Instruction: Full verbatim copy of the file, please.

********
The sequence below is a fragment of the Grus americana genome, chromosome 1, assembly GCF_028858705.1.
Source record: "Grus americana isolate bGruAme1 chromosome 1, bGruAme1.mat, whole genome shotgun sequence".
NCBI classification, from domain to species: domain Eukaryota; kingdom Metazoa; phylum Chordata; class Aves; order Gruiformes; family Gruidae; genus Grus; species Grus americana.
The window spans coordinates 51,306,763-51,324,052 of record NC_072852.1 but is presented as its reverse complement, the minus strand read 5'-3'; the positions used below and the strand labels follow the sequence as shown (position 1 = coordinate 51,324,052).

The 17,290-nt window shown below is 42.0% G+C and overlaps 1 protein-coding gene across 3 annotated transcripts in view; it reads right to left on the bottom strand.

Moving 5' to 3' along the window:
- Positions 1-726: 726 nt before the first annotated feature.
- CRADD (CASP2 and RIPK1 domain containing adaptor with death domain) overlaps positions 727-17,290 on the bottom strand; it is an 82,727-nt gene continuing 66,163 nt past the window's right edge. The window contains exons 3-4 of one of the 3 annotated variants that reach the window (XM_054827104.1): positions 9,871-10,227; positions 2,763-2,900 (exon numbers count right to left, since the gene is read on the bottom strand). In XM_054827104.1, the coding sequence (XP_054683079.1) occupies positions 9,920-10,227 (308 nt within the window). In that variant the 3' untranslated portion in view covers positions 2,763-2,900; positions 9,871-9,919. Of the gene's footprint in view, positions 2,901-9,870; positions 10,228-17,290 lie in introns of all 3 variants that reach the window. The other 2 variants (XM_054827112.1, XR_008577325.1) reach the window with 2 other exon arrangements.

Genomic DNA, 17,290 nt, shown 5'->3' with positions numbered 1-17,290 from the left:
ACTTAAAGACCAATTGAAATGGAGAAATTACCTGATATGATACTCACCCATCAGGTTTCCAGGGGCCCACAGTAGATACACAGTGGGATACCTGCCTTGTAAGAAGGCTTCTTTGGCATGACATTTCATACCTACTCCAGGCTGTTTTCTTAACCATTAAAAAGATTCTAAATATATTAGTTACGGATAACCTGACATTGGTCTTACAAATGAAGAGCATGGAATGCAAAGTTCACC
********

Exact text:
The sequence below is a fragment of the Grus americana genome, chromosome 1, assembly GCF_028858705.1.
Source record: "Grus americana isolate bGruAme1 chromosome 1, bGruAme1.mat, whole genome shotgun sequence".
NCBI classification, from domain to species: domain Eukaryota; kingdom Metazoa; phylum Chordata; class Aves; order Gruiformes; family Gruidae; genus Grus; species Grus americana.
The window spans coordinates 51,306,763-51,324,052 of record NC_072852.1 but is presented as its reverse complement, the minus strand read 5'-3'; the positions used below and the strand labels follow the sequence as shown (position 1 = coordinate 51,324,052).

The 17,290-nt window shown below is 42.0% G+C and overlaps 1 protein-coding gene across 3 annotated transcripts in view; it reads right to left on the bottom strand.

Moving 5' to 3' along the window:
- Positions 1-726: 726 nt before the first annotated feature.
- CRADD (CASP2 and RIPK1 domain containing adaptor with death domain) overlaps positions 727-17,290 on the bottom strand; it is an 82,727-nt gene continuing 66,163 nt past the window's right edge. The window contains exons 3-4 of one of the 3 annotated variants that reach the window (XM_054827104.1): positions 9,871-10,227; positions 2,763-2,900 (exon numbers count right to left, since the gene is read on the bottom strand). In XM_054827104.1, the coding sequence (XP_054683079.1) occupies positions 9,920-10,227 (308 nt within the window). In that variant the 3' untranslated portion in view covers positions 2,763-2,900; positions 9,871-9,919. Of the gene's footprint in view, positions 2,901-9,870; positions 10,228-17,290 lie in introns of all 3 variants that reach the window. The other 2 variants (XM_054827112.1, XR_008577325.1) reach the window with 2 other exon arrangements.

Genomic DNA, 17,290 nt, shown 5'->3' with positions numbered 1-17,290 from the left:
ACTTAAAGACCAATTGAAATGGAGAAATTACCTGATATGATACTCACCCATCAGGTTTCCAGGGGCCCACAGTAGATACACAGTGGGATACCTGCCTTGTAAGAAGGCTTCTTTGGCATGACATTTCATACCTACTCCAGGCTGTTTTCTTAACCATTAAAAAGATTCTAAATATATTAGTTACGGATAACCTGACATTGGTCTTACAAATGAAGAGCATGGAATGCAAAGTTCACC